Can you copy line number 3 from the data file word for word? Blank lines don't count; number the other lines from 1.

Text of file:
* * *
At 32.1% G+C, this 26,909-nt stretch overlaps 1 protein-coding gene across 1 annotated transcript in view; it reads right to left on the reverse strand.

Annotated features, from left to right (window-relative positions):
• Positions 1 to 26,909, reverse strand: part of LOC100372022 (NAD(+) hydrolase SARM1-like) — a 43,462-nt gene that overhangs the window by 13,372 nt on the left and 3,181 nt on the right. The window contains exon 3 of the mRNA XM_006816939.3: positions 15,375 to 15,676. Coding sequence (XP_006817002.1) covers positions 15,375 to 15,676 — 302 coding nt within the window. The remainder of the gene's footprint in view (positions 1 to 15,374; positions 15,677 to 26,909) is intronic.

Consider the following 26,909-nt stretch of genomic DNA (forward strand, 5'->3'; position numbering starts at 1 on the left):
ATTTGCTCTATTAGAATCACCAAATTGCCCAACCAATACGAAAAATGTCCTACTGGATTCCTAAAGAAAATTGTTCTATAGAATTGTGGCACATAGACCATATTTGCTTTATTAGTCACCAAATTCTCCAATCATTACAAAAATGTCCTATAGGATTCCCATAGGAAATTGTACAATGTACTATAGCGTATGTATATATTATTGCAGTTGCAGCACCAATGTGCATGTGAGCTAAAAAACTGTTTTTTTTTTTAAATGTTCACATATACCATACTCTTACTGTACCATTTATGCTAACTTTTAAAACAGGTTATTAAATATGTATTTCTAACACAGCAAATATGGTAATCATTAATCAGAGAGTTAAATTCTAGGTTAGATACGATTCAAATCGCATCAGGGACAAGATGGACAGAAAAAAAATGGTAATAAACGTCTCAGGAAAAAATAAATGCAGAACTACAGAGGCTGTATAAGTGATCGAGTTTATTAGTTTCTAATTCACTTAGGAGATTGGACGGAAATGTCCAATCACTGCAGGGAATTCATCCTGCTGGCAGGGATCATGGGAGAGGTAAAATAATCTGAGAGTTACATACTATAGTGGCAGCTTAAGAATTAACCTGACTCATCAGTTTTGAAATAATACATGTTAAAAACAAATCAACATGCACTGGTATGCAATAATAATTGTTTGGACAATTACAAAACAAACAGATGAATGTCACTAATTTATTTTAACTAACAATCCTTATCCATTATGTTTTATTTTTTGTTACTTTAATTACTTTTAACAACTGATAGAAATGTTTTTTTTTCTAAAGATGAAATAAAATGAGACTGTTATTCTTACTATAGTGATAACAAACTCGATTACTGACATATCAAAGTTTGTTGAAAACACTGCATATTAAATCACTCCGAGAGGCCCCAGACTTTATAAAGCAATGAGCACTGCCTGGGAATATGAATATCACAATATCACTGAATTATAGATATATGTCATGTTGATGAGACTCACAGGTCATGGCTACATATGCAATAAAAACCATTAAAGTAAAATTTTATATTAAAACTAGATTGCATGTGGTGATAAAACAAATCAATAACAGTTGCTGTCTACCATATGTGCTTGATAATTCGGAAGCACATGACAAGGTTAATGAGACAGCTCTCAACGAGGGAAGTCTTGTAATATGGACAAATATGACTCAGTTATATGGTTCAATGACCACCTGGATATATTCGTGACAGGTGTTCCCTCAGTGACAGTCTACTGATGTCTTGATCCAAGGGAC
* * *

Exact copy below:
• Positions 1 to 26,909, reverse strand: part of LOC100372022 (NAD(+) hydrolase SARM1-like) — a 43,462-nt gene that overhangs the window by 13,372 nt on the left and 3,181 nt on the right. The window contains exon 3 of the mRNA XM_006816939.3: positions 15,375 to 15,676. Coding sequence (XP_006817002.1) covers positions 15,375 to 15,676 — 302 coding nt within the window. The remainder of the gene's footprint in view (positions 1 to 15,374; positions 15,677 to 26,909) is intronic.